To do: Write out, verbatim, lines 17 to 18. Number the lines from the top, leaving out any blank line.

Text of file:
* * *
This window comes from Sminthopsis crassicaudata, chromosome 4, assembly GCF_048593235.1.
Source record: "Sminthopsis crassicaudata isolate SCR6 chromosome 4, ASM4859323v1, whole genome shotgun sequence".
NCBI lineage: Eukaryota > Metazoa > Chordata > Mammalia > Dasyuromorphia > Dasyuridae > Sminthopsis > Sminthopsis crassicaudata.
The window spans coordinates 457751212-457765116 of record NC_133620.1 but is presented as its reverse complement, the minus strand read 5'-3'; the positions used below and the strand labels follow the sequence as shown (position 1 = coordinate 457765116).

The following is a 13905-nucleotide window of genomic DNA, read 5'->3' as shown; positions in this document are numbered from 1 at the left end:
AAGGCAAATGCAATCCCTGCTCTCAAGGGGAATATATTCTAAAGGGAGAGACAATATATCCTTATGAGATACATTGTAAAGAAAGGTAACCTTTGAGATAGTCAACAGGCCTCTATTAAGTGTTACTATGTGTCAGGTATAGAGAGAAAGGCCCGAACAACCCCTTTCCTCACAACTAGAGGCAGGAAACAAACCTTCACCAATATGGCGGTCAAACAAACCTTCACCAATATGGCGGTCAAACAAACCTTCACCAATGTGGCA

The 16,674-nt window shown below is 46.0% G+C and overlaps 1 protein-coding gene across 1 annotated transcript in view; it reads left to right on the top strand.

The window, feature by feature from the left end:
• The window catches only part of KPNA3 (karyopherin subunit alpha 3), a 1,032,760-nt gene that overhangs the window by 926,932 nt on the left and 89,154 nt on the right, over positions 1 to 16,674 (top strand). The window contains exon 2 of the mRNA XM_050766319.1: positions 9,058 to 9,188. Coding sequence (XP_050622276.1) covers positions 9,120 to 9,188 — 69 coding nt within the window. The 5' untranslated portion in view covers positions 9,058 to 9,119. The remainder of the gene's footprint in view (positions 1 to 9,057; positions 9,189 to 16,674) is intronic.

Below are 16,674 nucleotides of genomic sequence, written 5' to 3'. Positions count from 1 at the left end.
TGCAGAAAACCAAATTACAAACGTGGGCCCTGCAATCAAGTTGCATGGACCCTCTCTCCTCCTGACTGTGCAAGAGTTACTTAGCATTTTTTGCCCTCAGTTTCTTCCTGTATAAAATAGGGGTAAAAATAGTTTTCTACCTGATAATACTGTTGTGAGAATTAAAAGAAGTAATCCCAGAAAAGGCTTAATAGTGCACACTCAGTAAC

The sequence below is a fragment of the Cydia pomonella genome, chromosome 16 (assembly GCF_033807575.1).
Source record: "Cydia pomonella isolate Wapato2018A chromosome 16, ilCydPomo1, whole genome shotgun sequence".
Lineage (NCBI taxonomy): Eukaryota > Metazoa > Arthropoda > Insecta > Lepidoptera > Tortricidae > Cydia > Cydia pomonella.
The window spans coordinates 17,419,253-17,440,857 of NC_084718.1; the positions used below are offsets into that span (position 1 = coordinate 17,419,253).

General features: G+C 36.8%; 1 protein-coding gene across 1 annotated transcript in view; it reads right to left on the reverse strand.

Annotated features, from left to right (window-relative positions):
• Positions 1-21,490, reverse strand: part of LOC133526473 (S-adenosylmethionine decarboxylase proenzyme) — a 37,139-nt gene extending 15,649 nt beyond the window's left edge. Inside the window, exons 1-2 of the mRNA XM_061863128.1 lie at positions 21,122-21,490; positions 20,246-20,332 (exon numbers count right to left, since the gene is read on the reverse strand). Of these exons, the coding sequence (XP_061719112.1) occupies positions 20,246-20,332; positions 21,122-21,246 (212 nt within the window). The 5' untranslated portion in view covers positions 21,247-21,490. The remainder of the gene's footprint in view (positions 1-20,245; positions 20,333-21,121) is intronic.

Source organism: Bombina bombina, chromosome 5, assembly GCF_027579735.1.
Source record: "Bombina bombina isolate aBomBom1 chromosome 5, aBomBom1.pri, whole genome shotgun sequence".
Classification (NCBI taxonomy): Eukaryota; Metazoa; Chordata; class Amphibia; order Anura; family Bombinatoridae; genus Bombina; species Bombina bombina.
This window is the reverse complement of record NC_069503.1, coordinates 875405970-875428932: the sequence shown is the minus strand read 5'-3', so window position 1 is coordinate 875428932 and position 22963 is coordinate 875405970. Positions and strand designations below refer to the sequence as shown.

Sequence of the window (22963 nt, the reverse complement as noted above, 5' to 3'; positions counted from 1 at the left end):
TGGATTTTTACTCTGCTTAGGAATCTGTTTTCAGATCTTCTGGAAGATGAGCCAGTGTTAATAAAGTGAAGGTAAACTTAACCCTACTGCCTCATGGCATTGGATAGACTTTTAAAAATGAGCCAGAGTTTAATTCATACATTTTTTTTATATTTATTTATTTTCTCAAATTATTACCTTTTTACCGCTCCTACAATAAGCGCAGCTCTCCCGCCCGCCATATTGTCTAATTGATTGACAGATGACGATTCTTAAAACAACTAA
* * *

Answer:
Annotated features, from left to right (window-relative positions):
• Positions 1-21,490, reverse strand: part of LOC133526473 (S-adenosylmethionine decarboxylase proenzyme) — a 37,139-nt gene extending 15,649 nt beyond the window's left edge. Inside the window, exons 1-2 of the mRNA XM_061863128.1 lie at positions 21,122-21,490; positions 20,246-20,332 (exon numbers count right to left, since the gene is read on the reverse strand). Of these exons, the coding sequence (XP_061719112.1) occupies positions 20,246-20,332; positions 21,122-21,246 (212 nt within the window). The 5' untranslated portion in view covers positions 21,247-21,490. The remainder of the gene's footprint in view (positions 1-20,245; positions 20,333-21,121) is intronic.